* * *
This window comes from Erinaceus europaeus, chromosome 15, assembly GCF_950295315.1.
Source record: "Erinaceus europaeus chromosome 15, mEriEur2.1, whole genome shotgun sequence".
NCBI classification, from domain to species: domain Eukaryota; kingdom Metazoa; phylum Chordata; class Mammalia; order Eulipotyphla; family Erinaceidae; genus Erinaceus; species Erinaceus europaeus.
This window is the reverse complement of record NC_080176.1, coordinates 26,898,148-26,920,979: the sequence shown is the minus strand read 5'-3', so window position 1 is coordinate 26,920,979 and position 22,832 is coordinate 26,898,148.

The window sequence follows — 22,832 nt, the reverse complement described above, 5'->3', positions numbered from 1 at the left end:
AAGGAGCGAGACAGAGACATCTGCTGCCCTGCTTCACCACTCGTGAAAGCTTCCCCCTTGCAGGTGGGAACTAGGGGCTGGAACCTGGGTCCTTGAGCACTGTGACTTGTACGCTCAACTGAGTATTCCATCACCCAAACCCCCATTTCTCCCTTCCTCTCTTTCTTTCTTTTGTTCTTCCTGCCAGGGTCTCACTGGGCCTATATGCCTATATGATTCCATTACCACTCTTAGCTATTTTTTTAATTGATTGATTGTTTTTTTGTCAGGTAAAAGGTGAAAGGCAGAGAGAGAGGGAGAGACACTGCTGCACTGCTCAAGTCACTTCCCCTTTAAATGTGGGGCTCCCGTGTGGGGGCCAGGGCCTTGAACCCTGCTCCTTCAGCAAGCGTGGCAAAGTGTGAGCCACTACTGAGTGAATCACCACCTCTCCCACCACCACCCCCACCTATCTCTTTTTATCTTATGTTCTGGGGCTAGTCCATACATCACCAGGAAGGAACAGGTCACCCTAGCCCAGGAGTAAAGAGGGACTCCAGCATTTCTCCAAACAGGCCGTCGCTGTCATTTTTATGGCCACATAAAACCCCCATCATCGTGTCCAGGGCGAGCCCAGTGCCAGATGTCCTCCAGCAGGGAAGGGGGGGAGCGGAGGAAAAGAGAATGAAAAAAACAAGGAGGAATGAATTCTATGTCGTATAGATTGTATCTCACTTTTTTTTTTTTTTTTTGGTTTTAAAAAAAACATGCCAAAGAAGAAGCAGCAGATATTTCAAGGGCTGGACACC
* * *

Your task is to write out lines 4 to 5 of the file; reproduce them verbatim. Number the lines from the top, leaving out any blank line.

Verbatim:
This window is the reverse complement of record NC_080176.1, coordinates 26,898,148-26,920,979: the sequence shown is the minus strand read 5'-3', so window position 1 is coordinate 26,920,979 and position 22,832 is coordinate 26,898,148.

The window sequence follows — 22,832 nt, the reverse complement described above, 5'->3', positions numbered from 1 at the left end: